Along With Tax Cuts, Boeing is Getting Some Pollution in its Stocking

With all the sweet tax deals Boeing is poised to get from the legislature this year, another early Christmas gift to the aerospace giant is slipping by largely unnoticed.

Gov. Jay Inslee is making clear that when new draft rules are released regarding state water quality standards in December, they will be written in a way that won’t hamper the aerospace industry. That’s a major departure from just a few months ago, when Boeing’s concerns over the new water regs brought budget negotiations to a halt.

The issue is how much fish the state of Washington assumes residents eat, which in turn is used to determine how dirty water in the state can be. The more fish people eat, the more pollution they are exposed to, and so the cleaner the water should be.

As is, the estimated consumption rate is absurdly low; to address the issue and bring state estimates in line with reality, the state began the process of increasing the estimate. But the Republican-led Senate, at the request of Boeing and other industry, tried to delay that from happening by funding another study to determine true consumption levels.

Back in June, House Democrats and Inslee called foul, saying the study was just a delay tactic. The study was ultimately not funded.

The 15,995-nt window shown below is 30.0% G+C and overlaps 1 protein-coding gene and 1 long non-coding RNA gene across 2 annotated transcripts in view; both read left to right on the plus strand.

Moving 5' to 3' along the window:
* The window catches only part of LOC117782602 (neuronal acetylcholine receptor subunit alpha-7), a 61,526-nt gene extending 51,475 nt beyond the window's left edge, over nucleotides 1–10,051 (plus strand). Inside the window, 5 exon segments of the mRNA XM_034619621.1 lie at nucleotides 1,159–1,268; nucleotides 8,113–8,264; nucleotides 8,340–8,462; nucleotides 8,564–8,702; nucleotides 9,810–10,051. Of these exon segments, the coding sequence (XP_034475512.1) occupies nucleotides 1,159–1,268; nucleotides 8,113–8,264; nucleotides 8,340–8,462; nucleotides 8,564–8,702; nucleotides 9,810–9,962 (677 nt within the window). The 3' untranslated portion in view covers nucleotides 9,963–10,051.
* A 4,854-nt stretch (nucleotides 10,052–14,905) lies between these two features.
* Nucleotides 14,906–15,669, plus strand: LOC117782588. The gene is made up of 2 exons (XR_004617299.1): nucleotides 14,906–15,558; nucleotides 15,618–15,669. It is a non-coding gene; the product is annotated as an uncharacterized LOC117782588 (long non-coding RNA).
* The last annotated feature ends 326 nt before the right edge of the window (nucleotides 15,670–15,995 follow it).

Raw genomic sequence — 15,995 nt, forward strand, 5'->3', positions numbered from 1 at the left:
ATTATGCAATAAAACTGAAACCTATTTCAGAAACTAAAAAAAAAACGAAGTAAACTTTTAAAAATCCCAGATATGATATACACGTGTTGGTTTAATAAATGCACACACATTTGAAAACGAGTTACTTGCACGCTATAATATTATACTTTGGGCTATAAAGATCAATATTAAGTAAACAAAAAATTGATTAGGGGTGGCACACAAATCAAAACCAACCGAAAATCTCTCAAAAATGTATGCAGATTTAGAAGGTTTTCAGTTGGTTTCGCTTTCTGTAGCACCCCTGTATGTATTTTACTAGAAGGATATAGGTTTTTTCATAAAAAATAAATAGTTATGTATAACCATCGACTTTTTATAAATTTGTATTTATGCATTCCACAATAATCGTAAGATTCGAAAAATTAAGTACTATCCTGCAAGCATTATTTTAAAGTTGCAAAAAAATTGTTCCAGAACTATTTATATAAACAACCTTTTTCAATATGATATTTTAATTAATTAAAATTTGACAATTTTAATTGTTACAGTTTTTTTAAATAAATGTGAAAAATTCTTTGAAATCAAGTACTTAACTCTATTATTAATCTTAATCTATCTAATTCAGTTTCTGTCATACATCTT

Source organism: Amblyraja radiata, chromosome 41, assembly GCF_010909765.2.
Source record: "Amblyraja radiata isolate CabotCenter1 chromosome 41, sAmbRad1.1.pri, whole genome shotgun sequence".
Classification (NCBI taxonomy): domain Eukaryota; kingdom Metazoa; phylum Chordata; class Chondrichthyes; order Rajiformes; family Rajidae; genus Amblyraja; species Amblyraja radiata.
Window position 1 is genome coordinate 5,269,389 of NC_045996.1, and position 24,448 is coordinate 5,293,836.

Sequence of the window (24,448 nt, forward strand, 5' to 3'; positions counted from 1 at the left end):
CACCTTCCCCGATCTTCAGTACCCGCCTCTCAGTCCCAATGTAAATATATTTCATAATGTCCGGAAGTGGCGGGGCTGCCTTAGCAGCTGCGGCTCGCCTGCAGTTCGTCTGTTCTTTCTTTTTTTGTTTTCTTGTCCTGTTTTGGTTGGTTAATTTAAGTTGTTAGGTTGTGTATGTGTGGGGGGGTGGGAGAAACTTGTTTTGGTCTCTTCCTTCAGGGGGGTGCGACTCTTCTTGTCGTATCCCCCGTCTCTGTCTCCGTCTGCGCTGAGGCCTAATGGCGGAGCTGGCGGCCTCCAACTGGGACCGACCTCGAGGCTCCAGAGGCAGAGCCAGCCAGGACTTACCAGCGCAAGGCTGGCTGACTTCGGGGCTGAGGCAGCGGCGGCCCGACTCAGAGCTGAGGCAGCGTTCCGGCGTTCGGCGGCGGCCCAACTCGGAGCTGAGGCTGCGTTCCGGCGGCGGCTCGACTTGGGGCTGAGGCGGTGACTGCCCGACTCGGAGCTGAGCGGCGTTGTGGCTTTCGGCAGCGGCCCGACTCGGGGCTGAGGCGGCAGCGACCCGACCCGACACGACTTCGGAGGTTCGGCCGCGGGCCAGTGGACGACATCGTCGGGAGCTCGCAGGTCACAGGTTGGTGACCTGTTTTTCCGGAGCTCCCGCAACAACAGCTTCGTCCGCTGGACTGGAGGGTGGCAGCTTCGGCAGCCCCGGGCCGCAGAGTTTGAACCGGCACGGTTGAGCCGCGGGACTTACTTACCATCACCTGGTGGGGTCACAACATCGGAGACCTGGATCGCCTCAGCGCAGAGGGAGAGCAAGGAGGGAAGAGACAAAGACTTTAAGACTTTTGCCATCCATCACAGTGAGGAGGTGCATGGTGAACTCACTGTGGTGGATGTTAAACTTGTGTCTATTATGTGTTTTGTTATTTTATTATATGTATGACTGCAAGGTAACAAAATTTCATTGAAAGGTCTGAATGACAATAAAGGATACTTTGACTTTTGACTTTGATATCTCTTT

But in a clear sign that Boeing always gets what it wants, the fish consumption issue cropped up again, this time in the context of what the state is willing to do to make sure the 777X is assembled here.

At the end of a long list of goodies Inslee’s office wants to offer Boeing is are “balanced, practical solutions that achieve water quality goals … and ensure the state’s ability to retain and attract business.” The rules would also “ensure a competitive economic climate.”

In other words, Boeing is being promised that if it keeps airplanes rolling out of its Renton plant, the state will work with it and be a partner in whatever ends up rolling into the Green River it abuts.

Indeed, Inslee has said gone on record to say that the new water quality rules will not hamper the aerospace industry and that he’s received assurances from Boeing that they are content with the process as it is proceeding.

Boeing isn’t complaining: “We support Governor Inslee’s efforts and believe he will be successful working with the legislature,” a spokeswoman said in an email. “And we support the state’s commitment to find an achievable solution that protects health and the environment and does not negatively impact business operations nor the state’s economy.”

Less content are environmentalists watching the process unfold. As public interest water lawyer Rachael Paschal Osborn wrote on her blog earlier this week: “If and when Ecology does adopt standards that protect public health, it has announced it will also adopt various loopholes that could allow polluters to delay compliance for decades. At his press briefing, Gov. Inslee indicated that there would be no legislation on this issue, raising concerns that a backroom deal may have been struck.”

“Notwithstanding the bureaucratese, the message is clear:  clean rivers are not as important as jobs.  Unfortunately, this formulation does not account for the benefits of clean water to the economy, and the costs to public health of toxic rivers.”

 
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